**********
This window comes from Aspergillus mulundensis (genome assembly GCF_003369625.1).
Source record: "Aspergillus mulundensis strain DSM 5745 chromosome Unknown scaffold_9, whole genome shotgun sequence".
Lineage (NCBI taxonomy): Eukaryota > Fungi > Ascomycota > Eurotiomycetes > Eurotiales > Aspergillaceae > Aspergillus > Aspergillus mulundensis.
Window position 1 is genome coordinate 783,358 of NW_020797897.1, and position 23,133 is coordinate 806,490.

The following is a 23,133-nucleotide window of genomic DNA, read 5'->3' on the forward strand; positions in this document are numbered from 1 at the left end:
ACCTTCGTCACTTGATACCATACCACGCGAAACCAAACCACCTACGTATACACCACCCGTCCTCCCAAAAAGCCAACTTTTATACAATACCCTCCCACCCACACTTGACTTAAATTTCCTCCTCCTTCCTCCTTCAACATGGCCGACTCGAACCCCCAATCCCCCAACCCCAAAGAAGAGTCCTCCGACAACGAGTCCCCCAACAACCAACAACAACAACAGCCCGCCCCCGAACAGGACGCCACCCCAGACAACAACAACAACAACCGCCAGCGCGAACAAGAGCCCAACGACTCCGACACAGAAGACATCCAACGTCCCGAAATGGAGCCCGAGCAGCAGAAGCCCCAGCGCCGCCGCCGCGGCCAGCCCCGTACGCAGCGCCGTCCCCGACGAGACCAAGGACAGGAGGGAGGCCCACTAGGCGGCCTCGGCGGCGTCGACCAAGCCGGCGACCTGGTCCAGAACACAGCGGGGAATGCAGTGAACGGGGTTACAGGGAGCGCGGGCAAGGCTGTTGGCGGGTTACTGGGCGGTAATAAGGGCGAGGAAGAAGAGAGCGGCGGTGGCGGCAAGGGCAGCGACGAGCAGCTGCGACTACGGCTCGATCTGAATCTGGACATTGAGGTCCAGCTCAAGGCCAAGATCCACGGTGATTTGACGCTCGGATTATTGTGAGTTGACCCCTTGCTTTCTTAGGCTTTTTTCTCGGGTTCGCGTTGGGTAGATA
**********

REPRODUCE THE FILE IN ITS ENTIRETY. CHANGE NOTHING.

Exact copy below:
This window comes from Aspergillus mulundensis (genome assembly GCF_003369625.1).
Source record: "Aspergillus mulundensis strain DSM 5745 chromosome Unknown scaffold_9, whole genome shotgun sequence".
Lineage (NCBI taxonomy): Eukaryota > Fungi > Ascomycota > Eurotiomycetes > Eurotiales > Aspergillaceae > Aspergillus > Aspergillus mulundensis.
Window position 1 is genome coordinate 783,358 of NW_020797897.1, and position 23,133 is coordinate 806,490.

The following is a 23,133-nucleotide window of genomic DNA, read 5'->3' on the forward strand; positions in this document are numbered from 1 at the left end:
ACCTTCGTCACTTGATACCATACCACGCGAAACCAAACCACCTACGTATACACCACCCGTCCTCCCAAAAAGCCAACTTTTATACAATACCCTCCCACCCACACTTGACTTAAATTTCCTCCTCCTTCCTCCTTCAACATGGCCGACTCGAACCCCCAATCCCCCAACCCCAAAGAAGAGTCCTCCGACAACGAGTCCCCCAACAACCAACAACAACAACAGCCCGCCCCCGAACAGGACGCCACCCCAGACAACAACAACAACAACCGCCAGCGCGAACAAGAGCCCAACGACTCCGACACAGAAGACATCCAACGTCCCGAAATGGAGCCCGAGCAGCAGAAGCCCCAGCGCCGCCGCCGCGGCCAGCCCCGTACGCAGCGCCGTCCCCGACGAGACCAAGGACAGGAGGGAGGCCCACTAGGCGGCCTCGGCGGCGTCGACCAAGCCGGCGACCTGGTCCAGAACACAGCGGGGAATGCAGTGAACGGGGTTACAGGGAGCGCGGGCAAGGCTGTTGGCGGGTTACTGGGCGGTAATAAGGGCGAGGAAGAAGAGAGCGGCGGTGGCGGCAAGGGCAGCGACGAGCAGCTGCGACTACGGCTCGATCTGAATCTGGACATTGAGGTCCAGCTCAAGGCCAAGATCCACGGTGATTTGACGCTCGGATTATTGTGAGTTGACCCCTTGCTTTCTTAGGCTTTTTTCTCGGGTTCGCGTTGGGTAGATA